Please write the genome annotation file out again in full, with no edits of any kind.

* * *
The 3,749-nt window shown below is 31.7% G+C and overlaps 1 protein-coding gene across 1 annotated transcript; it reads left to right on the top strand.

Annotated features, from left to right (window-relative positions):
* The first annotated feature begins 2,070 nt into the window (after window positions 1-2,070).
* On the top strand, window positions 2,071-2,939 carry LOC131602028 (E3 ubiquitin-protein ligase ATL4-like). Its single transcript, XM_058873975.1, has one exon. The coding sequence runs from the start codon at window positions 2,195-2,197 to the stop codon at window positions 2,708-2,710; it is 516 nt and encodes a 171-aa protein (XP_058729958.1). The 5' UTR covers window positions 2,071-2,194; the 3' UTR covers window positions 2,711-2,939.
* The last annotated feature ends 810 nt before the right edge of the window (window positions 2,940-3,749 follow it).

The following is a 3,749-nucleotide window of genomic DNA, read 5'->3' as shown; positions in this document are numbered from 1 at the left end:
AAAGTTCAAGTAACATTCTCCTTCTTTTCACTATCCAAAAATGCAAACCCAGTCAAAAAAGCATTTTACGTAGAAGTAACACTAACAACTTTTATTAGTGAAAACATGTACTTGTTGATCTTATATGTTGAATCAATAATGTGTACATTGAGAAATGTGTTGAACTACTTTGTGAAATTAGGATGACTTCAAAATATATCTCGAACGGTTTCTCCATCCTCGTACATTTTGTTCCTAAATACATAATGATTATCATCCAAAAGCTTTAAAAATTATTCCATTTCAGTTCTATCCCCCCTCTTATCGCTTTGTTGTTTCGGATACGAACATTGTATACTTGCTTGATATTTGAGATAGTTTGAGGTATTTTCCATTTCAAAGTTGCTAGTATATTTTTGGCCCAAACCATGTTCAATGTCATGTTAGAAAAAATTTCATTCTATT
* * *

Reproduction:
The 3,749-nt window shown below is 31.7% G+C and overlaps 1 protein-coding gene across 1 annotated transcript; it reads left to right on the top strand.

Annotated features, from left to right (window-relative positions):
* The first annotated feature begins 2,070 nt into the window (after window positions 1-2,070).
* On the top strand, window positions 2,071-2,939 carry LOC131602028 (E3 ubiquitin-protein ligase ATL4-like). Its single transcript, XM_058873975.1, has one exon. The coding sequence runs from the start codon at window positions 2,195-2,197 to the stop codon at window positions 2,708-2,710; it is 516 nt and encodes a 171-aa protein (XP_058729958.1). The 5' UTR covers window positions 2,071-2,194; the 3' UTR covers window positions 2,711-2,939.
* The last annotated feature ends 810 nt before the right edge of the window (window positions 2,940-3,749 follow it).

The following is a 3,749-nucleotide window of genomic DNA, read 5'->3' as shown; positions in this document are numbered from 1 at the left end:
AAAGTTCAAGTAACATTCTCCTTCTTTTCACTATCCAAAAATGCAAACCCAGTCAAAAAAGCATTTTACGTAGAAGTAACACTAACAACTTTTATTAGTGAAAACATGTACTTGTTGATCTTATATGTTGAATCAATAATGTGTACATTGAGAAATGTGTTGAACTACTTTGTGAAATTAGGATGACTTCAAAATATATCTCGAACGGTTTCTCCATCCTCGTACATTTTGTTCCTAAATACATAATGATTATCATCCAAAAGCTTTAAAAATTATTCCATTTCAGTTCTATCCCCCCTCTTATCGCTTTGTTGTTTCGGATACGAACATTGTATACTTGCTTGATATTTGAGATAGTTTGAGGTATTTTCCATTTCAAAGTTGCTAGTATATTTTTGGCCCAAACCATGTTCAATGTCATGTTAGAAAAAATTTCATTCTATT